Sunday 17 November 2019

Trump quits race for president

Tycoon's support slumped after Obama 'birther' controversy

Steve Holland in New York

BILLIONAIRE Donald Trump announced last night that he will not be running in the 2012 presidential elections.

The real estate magnate used his star power as a television celebrity to publicly flirt with a campaign, even though it was never entirely clear whether he was a Republican.

Mr Trump, who announced his decision in a written statement yesterday, was the loudest of many voices to call into question whether President Barack Obama was really born in the United States, becoming the unofficial leader of the "birther" movement.

The host of 'Celebrity Apprentice' in the US suffered a major blow when Obama produced a longer version of his birth certificate that was further proof of what most Americans had already decided -- that the president was born in Hawaii in 1961.

When Mr Obama hammered home the point with some well-timed jabs at the White House Correspondents Association annual dinner, Mr Trump was forced to endure humiliating laughter while sitting in the audience as a dinner guest.

"No one is prouder to put this birth certificate matter to rest than the Donald. And that's because he can finally get back to focusing on the issues that matter -- like, did we fake the moon landing?" Mr Obama said at the time.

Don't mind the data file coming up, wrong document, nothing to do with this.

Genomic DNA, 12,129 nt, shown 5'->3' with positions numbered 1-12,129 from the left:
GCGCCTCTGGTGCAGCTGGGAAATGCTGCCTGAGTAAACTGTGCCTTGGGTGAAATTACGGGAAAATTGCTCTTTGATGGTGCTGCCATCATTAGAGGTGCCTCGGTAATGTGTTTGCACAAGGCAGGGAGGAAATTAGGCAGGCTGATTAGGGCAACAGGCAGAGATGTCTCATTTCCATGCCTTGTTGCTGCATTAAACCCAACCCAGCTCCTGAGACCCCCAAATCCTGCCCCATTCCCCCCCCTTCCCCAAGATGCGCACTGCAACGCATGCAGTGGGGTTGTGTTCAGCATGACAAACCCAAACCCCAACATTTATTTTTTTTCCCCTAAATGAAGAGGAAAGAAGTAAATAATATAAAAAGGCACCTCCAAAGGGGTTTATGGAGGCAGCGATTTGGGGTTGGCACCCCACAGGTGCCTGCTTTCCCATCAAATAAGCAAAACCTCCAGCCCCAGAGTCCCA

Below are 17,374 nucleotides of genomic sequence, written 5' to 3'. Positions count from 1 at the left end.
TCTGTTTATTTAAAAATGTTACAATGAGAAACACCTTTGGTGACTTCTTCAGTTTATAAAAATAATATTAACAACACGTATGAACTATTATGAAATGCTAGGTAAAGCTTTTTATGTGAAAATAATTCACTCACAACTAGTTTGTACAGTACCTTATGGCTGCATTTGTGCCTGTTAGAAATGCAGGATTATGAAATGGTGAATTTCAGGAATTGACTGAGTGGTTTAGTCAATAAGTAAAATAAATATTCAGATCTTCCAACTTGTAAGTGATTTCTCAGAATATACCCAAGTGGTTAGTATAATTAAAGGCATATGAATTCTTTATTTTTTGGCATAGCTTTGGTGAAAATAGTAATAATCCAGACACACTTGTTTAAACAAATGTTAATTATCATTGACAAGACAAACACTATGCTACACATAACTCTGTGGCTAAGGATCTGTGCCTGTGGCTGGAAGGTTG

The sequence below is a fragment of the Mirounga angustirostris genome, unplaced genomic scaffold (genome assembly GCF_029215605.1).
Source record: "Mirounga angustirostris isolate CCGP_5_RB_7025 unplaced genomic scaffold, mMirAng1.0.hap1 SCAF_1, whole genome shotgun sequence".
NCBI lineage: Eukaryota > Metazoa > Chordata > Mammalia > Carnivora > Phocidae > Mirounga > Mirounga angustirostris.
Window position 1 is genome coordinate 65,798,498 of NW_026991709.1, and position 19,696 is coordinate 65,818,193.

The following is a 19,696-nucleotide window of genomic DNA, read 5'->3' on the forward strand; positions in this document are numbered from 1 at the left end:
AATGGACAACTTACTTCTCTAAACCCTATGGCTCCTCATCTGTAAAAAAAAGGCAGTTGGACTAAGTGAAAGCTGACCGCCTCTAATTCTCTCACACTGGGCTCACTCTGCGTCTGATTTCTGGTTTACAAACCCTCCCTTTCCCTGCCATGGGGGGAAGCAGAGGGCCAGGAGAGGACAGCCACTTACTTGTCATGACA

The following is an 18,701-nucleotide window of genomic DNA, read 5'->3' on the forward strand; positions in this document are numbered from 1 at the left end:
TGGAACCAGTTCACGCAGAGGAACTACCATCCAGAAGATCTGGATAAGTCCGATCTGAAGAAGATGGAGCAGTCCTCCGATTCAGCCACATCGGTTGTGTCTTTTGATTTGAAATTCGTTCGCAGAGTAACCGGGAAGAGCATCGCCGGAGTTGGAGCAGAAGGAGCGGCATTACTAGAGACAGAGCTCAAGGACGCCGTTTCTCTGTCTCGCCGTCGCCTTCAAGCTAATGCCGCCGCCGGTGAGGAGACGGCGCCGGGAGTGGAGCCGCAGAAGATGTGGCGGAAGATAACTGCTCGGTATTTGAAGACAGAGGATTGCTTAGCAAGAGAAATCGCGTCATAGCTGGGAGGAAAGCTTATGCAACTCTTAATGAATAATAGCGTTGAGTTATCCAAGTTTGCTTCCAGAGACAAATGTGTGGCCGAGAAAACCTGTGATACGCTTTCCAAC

But Mr Trump said in his announcement that he believed he would have won if he had decided to run.

"This decision does not come easily or without regret, especially when my potential candidacy continues to be validated by ranking at the top of the Republican contenders in polls across the country," he said.

Mr Trump's support for the Republican nomination fell from 26pc in April to just 8pc in early May.

He said his decision followed "considerable deliberation and reflection" after weeks of unofficial campaigning.

"I maintain the strong conviction that if I were to run, I would be able to win the primary and ultimately, the general election," Mr Trump said in a statement, adding that he was "not ready to leave the private sector".

Remaining Republican hopefuls include former Massachusetts governor Mitt Romney and Newt Gingrich, who was speaker of the House of Representatives in the 1990s.

Irish Independent

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